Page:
Monday, June 9, 2008

First Thoughts

It is impossible to begin. Every sentence must contradict itself.

Every thought that rushes up is beaten back down immediately by others, equally vaporous. I need to think clearly. When I learned I had failed quantum mechanics, and will not graduate, I wrote to the professor the most honest statement I was capable of producing.

Professor C-,
[The registrar] informed me I haven't done enough work to pass your class. I'm
sure this is true. The work I turned in was:
Midterm (I got about 25%)
HW 1
HW 2
Final (I answered six questions before time ran out).

I've attempted HW 3 a few times, but I still don't understand it. I've
tried reading the lecture notes and other homework assignments but have
not made any significant headway. I admit I did not learn more than a
fraction of the material for the course, and that this has become a
pattern for me over the last two years. The total work I turned in for
professor M-'s course was similar, except I was unable to do any of
the problems on his final.

I don't understand the fundamentals from ph125a and ph125b, or peripheral
knowledge like ph106ab or ACM95. Ph125c is mostly incomprehensible to me.
I should have attended the lectures earlier this year, studied
independently while I wasn't enrolled, and entered third term prepared. I
don't have a good explanation for why I did not. The only poor
explanation I have is that at the time, I mistakenly (perhaps
delusionally) believed I could catch up in a week or two of concerted
effort. On other occasions I had the feeling, on opening the text to an
advanced chapter, that the magnitude of elementary material I would have
to study before I could make any progress on the assigned work was so
great that the effort was futile, and so I set it aside and did something

Ph125c is my last requirement for graduation. I no longer have
aspirations towards a career in physics, but I do realize that any career
path will become nearly unnavigable if I never finish my degree.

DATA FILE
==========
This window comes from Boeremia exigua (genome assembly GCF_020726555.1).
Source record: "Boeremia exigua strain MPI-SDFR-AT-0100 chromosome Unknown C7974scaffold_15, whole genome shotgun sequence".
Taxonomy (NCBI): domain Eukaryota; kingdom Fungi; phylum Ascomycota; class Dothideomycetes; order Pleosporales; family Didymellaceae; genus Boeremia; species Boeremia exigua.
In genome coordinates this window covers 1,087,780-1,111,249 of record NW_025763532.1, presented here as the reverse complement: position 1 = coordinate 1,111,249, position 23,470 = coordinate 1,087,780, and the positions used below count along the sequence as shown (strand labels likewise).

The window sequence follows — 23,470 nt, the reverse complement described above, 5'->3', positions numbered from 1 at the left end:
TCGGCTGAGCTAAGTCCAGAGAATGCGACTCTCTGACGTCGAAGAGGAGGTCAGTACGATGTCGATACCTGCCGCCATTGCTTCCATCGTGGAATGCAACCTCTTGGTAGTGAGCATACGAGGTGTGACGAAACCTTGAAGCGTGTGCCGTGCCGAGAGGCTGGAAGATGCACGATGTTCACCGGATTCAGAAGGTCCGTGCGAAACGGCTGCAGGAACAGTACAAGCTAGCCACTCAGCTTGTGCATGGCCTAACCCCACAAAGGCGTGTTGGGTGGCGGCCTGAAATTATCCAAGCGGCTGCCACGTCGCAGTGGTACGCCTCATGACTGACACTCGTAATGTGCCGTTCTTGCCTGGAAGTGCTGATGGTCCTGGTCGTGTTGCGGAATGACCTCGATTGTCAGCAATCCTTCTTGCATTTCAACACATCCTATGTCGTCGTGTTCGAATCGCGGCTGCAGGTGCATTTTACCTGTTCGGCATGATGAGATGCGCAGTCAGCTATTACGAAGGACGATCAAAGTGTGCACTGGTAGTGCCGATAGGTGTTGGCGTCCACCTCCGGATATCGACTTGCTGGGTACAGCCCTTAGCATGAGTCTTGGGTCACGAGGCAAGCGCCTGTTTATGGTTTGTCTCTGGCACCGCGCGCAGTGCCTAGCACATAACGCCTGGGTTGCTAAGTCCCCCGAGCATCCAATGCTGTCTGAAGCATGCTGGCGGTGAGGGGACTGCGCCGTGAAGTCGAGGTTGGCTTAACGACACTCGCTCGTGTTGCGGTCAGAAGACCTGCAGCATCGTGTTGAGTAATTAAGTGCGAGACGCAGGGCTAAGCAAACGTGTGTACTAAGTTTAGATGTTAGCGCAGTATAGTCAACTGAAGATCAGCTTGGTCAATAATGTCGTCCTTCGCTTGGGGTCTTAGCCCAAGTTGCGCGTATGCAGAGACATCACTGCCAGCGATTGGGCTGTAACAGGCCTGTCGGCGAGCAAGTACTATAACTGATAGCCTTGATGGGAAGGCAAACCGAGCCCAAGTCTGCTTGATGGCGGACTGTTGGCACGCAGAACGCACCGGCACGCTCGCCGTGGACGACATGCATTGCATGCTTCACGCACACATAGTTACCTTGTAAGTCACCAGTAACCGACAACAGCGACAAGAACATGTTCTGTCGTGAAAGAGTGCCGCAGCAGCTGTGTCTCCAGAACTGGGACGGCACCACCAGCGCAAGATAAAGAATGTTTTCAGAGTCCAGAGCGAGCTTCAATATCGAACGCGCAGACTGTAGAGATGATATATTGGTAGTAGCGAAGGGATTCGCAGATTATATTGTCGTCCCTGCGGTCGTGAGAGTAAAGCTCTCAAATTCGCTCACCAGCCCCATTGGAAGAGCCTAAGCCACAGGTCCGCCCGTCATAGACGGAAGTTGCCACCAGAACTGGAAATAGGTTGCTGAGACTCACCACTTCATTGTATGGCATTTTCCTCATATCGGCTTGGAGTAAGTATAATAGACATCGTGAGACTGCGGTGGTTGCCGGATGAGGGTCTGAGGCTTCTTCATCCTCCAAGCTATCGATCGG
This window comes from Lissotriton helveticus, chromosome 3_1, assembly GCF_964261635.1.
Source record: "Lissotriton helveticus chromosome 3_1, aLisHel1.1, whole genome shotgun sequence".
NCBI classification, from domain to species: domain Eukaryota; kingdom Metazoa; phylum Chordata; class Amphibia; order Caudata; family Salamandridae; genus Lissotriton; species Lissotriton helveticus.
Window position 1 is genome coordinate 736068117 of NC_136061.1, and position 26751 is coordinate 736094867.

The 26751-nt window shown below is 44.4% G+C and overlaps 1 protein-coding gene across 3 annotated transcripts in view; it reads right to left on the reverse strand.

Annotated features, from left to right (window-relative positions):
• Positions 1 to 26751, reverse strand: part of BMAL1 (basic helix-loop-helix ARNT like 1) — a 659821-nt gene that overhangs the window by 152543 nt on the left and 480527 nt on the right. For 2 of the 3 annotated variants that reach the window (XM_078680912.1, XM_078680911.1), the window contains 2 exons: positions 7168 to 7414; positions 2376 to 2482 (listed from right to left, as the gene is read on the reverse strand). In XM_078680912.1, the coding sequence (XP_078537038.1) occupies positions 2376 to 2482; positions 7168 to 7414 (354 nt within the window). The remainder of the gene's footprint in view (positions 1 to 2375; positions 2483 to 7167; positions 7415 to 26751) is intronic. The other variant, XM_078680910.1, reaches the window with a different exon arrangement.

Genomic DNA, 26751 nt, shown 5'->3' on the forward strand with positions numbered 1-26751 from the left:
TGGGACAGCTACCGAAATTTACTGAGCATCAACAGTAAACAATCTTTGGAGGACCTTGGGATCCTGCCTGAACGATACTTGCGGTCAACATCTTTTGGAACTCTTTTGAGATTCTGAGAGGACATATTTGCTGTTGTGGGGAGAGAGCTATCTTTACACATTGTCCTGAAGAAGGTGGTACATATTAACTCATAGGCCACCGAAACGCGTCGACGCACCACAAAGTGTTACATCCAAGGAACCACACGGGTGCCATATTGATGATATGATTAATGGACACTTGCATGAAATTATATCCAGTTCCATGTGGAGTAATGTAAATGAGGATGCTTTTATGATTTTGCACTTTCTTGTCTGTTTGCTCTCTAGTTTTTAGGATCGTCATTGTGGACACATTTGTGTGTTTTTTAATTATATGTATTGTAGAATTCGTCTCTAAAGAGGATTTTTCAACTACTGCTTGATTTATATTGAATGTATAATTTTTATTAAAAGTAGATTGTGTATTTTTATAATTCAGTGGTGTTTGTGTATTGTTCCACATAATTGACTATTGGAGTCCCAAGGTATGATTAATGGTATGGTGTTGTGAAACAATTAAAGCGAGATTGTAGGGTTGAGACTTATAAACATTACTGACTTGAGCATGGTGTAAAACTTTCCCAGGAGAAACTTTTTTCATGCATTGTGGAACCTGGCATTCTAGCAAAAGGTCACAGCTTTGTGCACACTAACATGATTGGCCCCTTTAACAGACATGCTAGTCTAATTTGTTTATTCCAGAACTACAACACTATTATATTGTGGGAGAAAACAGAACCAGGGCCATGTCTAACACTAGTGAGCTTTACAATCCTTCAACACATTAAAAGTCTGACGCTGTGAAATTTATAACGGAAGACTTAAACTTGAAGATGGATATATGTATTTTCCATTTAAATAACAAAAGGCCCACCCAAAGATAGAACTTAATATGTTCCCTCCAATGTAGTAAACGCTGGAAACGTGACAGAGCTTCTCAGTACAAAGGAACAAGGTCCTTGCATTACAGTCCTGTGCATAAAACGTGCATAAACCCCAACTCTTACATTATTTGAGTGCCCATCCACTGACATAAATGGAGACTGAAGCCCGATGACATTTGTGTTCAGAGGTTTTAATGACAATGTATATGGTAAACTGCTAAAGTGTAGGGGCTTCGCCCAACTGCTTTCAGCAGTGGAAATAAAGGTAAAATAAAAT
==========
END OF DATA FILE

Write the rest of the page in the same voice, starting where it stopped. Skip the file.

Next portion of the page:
I'm trying to think of a reason why, if you were to allow me to make up
the missing work over the summer, I would actually get the work done. It
would involve radically different behavior patterns than any I've
exhibited in the past for longer than a couple of weeks.

I believe I would get the work done, but I have always, in the past,
believed I was going to get work done, and I cannot explain why I believe
this. I've learned that drawing up schedules and making commitments for
myself provides me with no psychological incentive if I do not believe
they are fundamentally important. Only a complete shift in my mentality
could suffice to change my habits.

I'm unable to come up with a reason why this summer should be different
than last that is convincing to me. The closest I can come is that this
summer I am more jaded and less inquisitive, and therefore less likely to
abandon my work in favor of other diversions.

If you think it could be productive, I'd like to meet with you in person
to discuss Ph125c and whether a viable option remains to finish the

I apologize for the long and personal nature of this email, but I thank
you for your time and attention.


There was the hope that, if he knew failing the class was going to hold me here another year, he might decide 30% or so was sufficient, after all. But I didn't actually believe this email would accomplish anything. Nothing material. I felt a need to simply state the case. To acknowledge a professor as a human, and to acknowledge my own academic struggles as those of a human.
I have not collaborated on homework more than a handful of times over the course of my entire Caltech career. I have hardly ever sought help from TA's or professors. I never understood learning as an interpersonal process. I only understood academics as something I must do.

Am I, now, by stating it so plainly and so publicly, crying a pathetic mewl in hopes of sympathy? Am I "coping"? I hope not. I hope I am beginning.